The title sounds like a sports blog haha. Today marks a beginning as we have finished the first week of 2017. However, it also signifies an end as today’s jobs report essentially marks the end of Obama’s economic record as POTUS. New jobs came in at about 150,000+, about 30,000 shy of consensus estimates. Unemployment ticked up slightly to 4.7%, marking the best unemployment rate to end a year since 2006. Perhaps most importantly, wages rose an estimated 2.9%, the consistently lagging variable in this recovery. What do these mean?
$1 The streak of jobs growth continues, now standing at 75 straight months. However, without the accompanying wage growth this essentially equates to people losing money to inflation or increases in low paying jobs, neither of which help the economy much. So the 2.9% growth is encouraging. Also, we can expect more growth going forward since many states have enacted higher minimum wage thresholds recently.
$2 Though this recovery trifles compared to Clinton and Reagan era recoveries, our slow growth after the dot com bubble of 1999-2001 showed that slow growth is the new norm. Further, globalism has essentially served to diversify the world’s virtual portfolio. Diversification widens your exposure so as to avoid risk on an individual investment which also reduces your potential upside. Similarly, during the recovery we saw the U.S. in superior financial position than most of Asia and Europe, growth was tepid because of recessions in Greece, Italy, Spain and showing growth in China. Then when America hit headwinds, Germany took the lead but also saw flagging growth due to slowing U.S. growth and Eurozone risks. The entire world is inter-exposed, so high growth in developed isn’t really realistic anymore.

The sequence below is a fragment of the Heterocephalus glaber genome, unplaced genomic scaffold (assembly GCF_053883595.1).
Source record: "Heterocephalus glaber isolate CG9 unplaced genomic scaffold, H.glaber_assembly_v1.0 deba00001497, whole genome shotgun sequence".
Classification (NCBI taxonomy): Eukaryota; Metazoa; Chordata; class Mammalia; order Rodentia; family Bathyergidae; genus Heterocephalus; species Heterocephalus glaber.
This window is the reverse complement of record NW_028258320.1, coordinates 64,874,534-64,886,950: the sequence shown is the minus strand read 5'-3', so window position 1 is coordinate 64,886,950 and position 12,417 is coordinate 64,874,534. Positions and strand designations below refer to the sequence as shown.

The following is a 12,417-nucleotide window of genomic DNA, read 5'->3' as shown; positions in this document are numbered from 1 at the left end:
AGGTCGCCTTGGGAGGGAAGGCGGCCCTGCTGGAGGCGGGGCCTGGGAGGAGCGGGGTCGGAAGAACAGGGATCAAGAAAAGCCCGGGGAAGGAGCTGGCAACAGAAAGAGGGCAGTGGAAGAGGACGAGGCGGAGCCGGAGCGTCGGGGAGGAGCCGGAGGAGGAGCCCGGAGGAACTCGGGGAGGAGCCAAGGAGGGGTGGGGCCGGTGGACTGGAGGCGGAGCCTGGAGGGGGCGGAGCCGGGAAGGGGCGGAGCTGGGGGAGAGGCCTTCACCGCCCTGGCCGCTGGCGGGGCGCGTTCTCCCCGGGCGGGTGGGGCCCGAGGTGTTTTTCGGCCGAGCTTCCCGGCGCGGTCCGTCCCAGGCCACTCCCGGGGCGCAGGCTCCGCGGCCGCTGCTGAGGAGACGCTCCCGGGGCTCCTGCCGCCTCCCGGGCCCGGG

$3 Trump’s proposed loosening of the purse strings through stimulus and corporate tax cuts has the Fed considering accelerating rate hikes. Great news for banks and other financial institutions, bad news for consumers looking to refinance or buy new homes. This presents research opportunities for investors, but those with real estate of their own will want to consider their options.